I'm annoyed that if you type mental health into a stock photo site you're met with negativity and despair almost immediately. What's frustrating is that this is only one tiny piece of the mental health discussion yet it's the public face of mental health. Much like the rest of healthcare, it's treated by its sickness, not by its management.
I would much rather we include other facets of the mental health discussion into our everyday talks of mental health, not just when things go south. We continue to face difficult challenges to the extreme because we aren't attending to our mental health every single day.
That means eating well, exercising our minds, getting to know ourselves, self-care, self-love, being kind to others, getting fresh air, honoring our personality, and setting appropriate social boundaries.
Commiserate expressions for the mentally ill are only sometimes a helpful part of support and management of mental illness during episodes and challenges but much like any emotional support, you can also provide guidance, coaching, listening, fixing, challenging, or be a little tough when the timing calls for it.
Sympathy is not a one-size-fits-all method of support for the mental challenges we face. It isn't always helpful to express constant victimhood and sorrow in relation to mental health. Yes, it's needed sometimes, but not all the time.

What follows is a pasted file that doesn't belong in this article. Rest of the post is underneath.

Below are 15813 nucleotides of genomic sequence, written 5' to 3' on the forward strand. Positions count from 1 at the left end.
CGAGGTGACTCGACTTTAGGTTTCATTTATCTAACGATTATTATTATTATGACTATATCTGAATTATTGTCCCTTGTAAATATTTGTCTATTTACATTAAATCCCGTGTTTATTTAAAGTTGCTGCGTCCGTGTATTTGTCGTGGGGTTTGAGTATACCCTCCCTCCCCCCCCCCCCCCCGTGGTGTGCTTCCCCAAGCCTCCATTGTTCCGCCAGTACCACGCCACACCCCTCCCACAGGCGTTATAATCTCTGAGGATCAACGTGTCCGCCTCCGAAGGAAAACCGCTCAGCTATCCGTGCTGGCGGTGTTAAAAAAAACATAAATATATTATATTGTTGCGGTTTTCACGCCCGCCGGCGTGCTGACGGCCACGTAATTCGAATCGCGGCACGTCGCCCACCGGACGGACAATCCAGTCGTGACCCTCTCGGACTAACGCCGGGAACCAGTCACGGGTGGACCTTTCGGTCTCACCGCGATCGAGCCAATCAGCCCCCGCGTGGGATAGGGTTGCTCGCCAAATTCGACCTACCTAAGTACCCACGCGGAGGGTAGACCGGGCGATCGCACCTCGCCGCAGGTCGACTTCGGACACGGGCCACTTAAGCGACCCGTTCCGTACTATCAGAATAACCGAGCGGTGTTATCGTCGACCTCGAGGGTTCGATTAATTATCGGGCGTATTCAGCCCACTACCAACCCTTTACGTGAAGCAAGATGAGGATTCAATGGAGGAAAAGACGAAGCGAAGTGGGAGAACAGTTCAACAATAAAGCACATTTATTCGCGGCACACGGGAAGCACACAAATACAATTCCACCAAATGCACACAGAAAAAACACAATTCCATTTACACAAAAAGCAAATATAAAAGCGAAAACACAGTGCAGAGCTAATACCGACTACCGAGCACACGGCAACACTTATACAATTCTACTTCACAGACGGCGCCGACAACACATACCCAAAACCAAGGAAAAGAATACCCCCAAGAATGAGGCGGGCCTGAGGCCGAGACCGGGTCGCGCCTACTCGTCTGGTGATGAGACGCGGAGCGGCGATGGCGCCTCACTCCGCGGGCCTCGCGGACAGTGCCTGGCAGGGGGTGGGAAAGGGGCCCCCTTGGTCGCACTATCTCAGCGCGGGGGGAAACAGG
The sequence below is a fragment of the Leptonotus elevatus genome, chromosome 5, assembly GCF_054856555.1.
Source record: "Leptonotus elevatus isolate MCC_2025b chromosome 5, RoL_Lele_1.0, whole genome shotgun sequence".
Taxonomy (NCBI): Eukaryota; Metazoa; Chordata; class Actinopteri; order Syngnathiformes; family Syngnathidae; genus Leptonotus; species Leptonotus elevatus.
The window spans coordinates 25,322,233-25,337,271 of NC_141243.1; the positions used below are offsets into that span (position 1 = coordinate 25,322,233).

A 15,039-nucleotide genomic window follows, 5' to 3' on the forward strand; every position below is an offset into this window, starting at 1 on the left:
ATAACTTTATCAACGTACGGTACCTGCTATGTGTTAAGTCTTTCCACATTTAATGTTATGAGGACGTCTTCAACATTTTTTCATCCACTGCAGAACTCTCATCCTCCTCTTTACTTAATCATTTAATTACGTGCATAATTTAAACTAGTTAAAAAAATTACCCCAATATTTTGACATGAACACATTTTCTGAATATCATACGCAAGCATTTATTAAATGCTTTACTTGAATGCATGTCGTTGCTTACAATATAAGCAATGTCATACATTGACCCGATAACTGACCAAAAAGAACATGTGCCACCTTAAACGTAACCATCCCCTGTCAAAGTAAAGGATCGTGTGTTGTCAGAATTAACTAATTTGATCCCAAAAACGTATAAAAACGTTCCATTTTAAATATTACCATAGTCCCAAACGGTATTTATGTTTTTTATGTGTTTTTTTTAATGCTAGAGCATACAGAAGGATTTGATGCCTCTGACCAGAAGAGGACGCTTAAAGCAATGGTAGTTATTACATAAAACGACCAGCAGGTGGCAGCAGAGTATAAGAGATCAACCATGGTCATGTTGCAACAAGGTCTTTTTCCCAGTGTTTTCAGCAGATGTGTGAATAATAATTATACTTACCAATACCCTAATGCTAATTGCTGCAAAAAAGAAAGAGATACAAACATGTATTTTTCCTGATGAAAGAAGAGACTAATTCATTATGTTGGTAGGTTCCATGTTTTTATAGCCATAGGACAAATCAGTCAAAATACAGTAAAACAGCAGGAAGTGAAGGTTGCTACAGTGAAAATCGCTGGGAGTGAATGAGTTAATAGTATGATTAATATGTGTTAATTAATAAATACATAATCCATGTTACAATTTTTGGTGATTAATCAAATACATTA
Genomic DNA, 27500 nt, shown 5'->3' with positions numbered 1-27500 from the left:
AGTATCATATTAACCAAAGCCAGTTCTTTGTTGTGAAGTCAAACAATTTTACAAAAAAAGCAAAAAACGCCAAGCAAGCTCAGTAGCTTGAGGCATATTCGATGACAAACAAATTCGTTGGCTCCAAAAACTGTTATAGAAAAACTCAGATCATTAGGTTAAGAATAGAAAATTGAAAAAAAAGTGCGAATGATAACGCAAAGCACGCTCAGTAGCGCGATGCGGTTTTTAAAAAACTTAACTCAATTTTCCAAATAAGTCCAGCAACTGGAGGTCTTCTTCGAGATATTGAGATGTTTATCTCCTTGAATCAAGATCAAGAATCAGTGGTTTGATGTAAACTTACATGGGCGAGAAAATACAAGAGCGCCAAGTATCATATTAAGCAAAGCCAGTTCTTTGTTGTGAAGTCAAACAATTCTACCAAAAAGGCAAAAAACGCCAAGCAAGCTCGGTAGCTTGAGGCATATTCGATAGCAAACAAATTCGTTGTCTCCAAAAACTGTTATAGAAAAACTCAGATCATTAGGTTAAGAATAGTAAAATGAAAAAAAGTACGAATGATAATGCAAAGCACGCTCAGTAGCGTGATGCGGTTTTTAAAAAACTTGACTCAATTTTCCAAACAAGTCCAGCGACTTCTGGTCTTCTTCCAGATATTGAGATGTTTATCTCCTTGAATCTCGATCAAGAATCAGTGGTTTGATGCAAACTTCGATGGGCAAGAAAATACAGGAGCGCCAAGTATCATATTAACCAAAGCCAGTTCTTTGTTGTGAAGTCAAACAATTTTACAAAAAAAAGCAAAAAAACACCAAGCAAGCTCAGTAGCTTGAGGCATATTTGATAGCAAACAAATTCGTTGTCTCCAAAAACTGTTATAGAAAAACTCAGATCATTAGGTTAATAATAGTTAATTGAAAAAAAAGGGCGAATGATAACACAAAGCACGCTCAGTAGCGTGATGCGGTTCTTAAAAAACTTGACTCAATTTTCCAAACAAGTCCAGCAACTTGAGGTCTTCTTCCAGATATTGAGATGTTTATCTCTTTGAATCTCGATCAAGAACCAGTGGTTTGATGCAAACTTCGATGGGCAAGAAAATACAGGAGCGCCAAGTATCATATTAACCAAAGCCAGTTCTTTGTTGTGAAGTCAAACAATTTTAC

There is a dire need for empowerment in the modern mental health discussion.
Sympathy is not always what people need to shake themselves loose from their despair in relation to their mental illness.
Sometimes it is cheerleading. Sometimes it's a reframe. Sometimes it's physical support. Sometimes it's validation for their efforts to survive. Sometimes it's all of the above.
So I would very much love to see continued alternate expressions of mental health growth and management because these expressions of sadness, hopelessness, sympathy, and victimhood are not the only things going on in the mind of those experiencing mental challenges and not the only narrative happening in the mental health world.
One of the systems that helped me get a better handle on my mental health management was learning Myers-Briggs Personality Typology so I can begin to separate the illness from who I am as a person. This has been massively beneficial in my growth as a person and in managing my mental health to then eventually translate it into creative expression. Take me free beginner's Myers-Briggs class to start learning about how the system works and how it can work for you in your personal growth journey.